Top seeded Alison gears up for Chennai Open as the Amritrajs cherish ‘homecoming’

Alison Riske-Amritraj, will face stern competition from players such as Linda Fruhvirtova and this year's Wimbledon semifinalist, Tatjana Maria, with Caroline Garcia withdrawing from the Chennai Open.

Alison will return to action after her exit from the US Open in the Round of 16, where she lost to Caroline Garcia in straight sets.

Alison will return to action after her exit from the US Open in the Round of 16, where she lost to Caroline Garcia in straight sets. | Photo Credit: AP

Alison Riske-Amritraj, will face stern competition from players such as Linda Fruhvirtova and this year's Wimbledon semifinalist, Tatjana Maria, with Caroline Garcia withdrawing from the Chennai Open.

Stephen Amritraj, a former tennis player himself, can be seen being a hands-on husband, helping his wife, WTA Chennai Open’s top seed and world number 25, Alison Riske-Amritraj, as she practises ahead of the tournament.

“It's a very special trip for both of us, it's wonderful that this tournament has come to Chennai, our hometown," he said.

“It’s like a homecoming,” he adds, “I was lucky enough to have brought Alison here to meet my grandmother in 2016, so it's great to have her here again. I haven't been back here myself.”

It’s great for women’s tennis in India and the next generation of players in the country.

—  Stephen Amritraj on WTA 250 Chennai Open happening in India

The Amritrajs plan on splitting their time in Chennai, between playing tennis and catching up with family. However, Stephen agrees that "socialising is going to get less as the week gets closer,” with Alison being the top seed.

“Not just the U.S Open it was a good summer all around, she’s reached the round of 16 in the last three events that she played. I think she is playing really well, which should help her here,” he says.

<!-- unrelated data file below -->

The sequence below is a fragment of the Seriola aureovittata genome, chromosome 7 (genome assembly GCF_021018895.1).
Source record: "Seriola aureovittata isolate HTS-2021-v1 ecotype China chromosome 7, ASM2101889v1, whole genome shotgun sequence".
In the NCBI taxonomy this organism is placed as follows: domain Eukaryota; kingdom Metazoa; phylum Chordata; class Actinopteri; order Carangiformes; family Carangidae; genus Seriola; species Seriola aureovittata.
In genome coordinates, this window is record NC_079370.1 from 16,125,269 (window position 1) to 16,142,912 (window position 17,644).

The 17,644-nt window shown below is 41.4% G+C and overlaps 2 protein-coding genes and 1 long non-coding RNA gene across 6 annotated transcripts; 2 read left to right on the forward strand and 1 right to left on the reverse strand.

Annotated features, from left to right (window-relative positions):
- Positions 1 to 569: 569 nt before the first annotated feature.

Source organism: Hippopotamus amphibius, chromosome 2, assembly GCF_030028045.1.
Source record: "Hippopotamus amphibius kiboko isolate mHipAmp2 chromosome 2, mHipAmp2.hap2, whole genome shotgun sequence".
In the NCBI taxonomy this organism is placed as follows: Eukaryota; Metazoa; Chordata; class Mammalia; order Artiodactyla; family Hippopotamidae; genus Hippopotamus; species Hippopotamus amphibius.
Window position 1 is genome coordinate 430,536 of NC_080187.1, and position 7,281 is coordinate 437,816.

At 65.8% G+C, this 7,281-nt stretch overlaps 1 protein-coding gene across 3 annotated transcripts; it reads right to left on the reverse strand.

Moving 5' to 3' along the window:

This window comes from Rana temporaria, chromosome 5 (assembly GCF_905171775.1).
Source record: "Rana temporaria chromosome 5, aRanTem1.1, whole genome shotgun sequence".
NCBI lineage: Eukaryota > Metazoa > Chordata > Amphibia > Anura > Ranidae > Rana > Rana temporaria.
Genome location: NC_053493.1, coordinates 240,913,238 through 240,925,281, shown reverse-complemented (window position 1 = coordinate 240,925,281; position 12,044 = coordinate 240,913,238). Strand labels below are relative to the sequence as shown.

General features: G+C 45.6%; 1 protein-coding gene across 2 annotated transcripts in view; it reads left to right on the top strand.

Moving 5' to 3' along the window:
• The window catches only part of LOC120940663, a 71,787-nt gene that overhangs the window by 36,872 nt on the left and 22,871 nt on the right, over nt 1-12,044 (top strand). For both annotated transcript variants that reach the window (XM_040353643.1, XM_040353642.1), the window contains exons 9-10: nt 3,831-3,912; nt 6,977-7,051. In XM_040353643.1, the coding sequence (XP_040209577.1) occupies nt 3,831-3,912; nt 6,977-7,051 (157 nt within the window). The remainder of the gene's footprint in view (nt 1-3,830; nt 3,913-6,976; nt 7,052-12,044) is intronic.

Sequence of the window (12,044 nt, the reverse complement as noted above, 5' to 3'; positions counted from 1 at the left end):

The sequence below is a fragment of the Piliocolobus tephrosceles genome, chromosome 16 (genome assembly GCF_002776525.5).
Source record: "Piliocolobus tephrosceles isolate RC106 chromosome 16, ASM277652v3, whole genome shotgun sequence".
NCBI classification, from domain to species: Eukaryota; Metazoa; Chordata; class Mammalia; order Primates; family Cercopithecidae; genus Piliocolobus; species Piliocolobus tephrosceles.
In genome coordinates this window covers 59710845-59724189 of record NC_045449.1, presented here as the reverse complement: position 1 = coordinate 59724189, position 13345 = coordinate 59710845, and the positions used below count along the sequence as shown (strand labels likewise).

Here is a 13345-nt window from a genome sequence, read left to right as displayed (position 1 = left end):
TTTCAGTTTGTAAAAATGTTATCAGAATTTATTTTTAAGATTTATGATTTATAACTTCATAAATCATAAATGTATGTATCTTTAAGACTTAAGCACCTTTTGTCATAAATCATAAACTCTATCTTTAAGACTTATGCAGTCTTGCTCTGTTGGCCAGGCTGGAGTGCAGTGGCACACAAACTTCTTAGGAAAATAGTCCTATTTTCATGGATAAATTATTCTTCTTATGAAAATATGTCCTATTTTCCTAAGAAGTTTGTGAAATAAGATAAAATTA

Alison had her first hit at the venue on Friday, which meant she only had three days between playing her Round of 16 match at the U.S Open on Monday and then catching a flight to India.

"The next two three-four days is just about getting comfortable and getting used to playing here,” says Stephen.

While Stephen speaks about match-ups and Alison’s preparation, if one were to overhear his conversations at the venue, you’d know he was wearing two hats.

One, being a support crew for Alison and the other, being a helping hand of sorts to his uncle, India’s tennis legend Vijay Amritraj, the chief tournament organiser here.

“There are some very good players here who beat Alison this year. Linda Fruhvirtova from the Czech Republic is very good, then there’s Tatjana Maria, this year's Wimbledon semifinalist,” he adds.

On being asked about Caroline Garcia withdrawing -- the U.S Open quarterfinalist who beat Alison and was slated to be the top seed at the Chennai Open -- he seems to put on the organiser’s hat.

“We just want the best field here that we can have. If you see, Bouchard (Eugenie Bouchard) is a grand slam finalist, Podoroska (Nadia Podoroska) and Wickmayer (Yanina Wickmayer) are grand slam semifinalists. It's great for women's tennis in India and the next generation of players in the country.”

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